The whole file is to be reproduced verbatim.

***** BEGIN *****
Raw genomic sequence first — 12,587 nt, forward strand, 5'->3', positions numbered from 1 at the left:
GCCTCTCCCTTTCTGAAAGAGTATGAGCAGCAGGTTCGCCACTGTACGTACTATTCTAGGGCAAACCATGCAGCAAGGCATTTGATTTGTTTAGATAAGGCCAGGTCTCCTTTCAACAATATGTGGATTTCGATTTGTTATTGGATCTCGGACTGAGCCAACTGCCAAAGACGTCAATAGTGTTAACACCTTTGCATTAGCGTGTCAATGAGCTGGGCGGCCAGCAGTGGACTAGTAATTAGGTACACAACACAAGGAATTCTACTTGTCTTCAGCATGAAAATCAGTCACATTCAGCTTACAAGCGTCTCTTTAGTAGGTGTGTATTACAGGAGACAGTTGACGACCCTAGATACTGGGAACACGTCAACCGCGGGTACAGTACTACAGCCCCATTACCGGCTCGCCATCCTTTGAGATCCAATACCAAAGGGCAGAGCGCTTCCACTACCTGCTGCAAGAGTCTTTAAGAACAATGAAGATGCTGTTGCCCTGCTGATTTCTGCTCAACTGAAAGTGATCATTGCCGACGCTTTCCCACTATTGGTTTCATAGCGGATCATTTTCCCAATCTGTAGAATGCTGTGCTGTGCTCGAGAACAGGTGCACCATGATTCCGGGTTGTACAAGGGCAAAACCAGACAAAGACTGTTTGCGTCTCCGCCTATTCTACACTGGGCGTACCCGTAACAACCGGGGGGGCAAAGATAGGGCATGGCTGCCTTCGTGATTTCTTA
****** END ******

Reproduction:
Raw genomic sequence first — 12,587 nt, forward strand, 5'->3', positions numbered from 1 at the left:
GCCTCTCCCTTTCTGAAAGAGTATGAGCAGCAGGTTCGCCACTGTACGTACTATTCTAGGGCAAACCATGCAGCAAGGCATTTGATTTGTTTAGATAAGGCCAGGTCTCCTTTCAACAATATGTGGATTTCGATTTGTTATTGGATCTCGGACTGAGCCAACTGCCAAAGACGTCAATAGTGTTAACACCTTTGCATTAGCGTGTCAATGAGCTGGGCGGCCAGCAGTGGACTAGTAATTAGGTACACAACACAAGGAATTCTACTTGTCTTCAGCATGAAAATCAGTCACATTCAGCTTACAAGCGTCTCTTTAGTAGGTGTGTATTACAGGAGACAGTTGACGACCCTAGATACTGGGAACACGTCAACCGCGGGTACAGTACTACAGCCCCATTACCGGCTCGCCATCCTTTGAGATCCAATACCAAAGGGCAGAGCGCTTCCACTACCTGCTGCAAGAGTCTTTAAGAACAATGAAGATGCTGTTGCCCTGCTGATTTCTGCTCAACTGAAAGTGATCATTGCCGACGCTTTCCCACTATTGGTTTCATAGCGGATCATTTTCCCAATCTGTAGAATGCTGTGCTGTGCTCGAGAACAGGTGCACCATGATTCCGGGTTGTACAAGGGCAAAACCAGACAAAGACTGTTTGCGTCTCCGCCTATTCTACACTGGGCGTACCCGTAACAACCGGGGGGGCAAAGATAGGGCATGGCTGCCTTCGTGATTTCTTA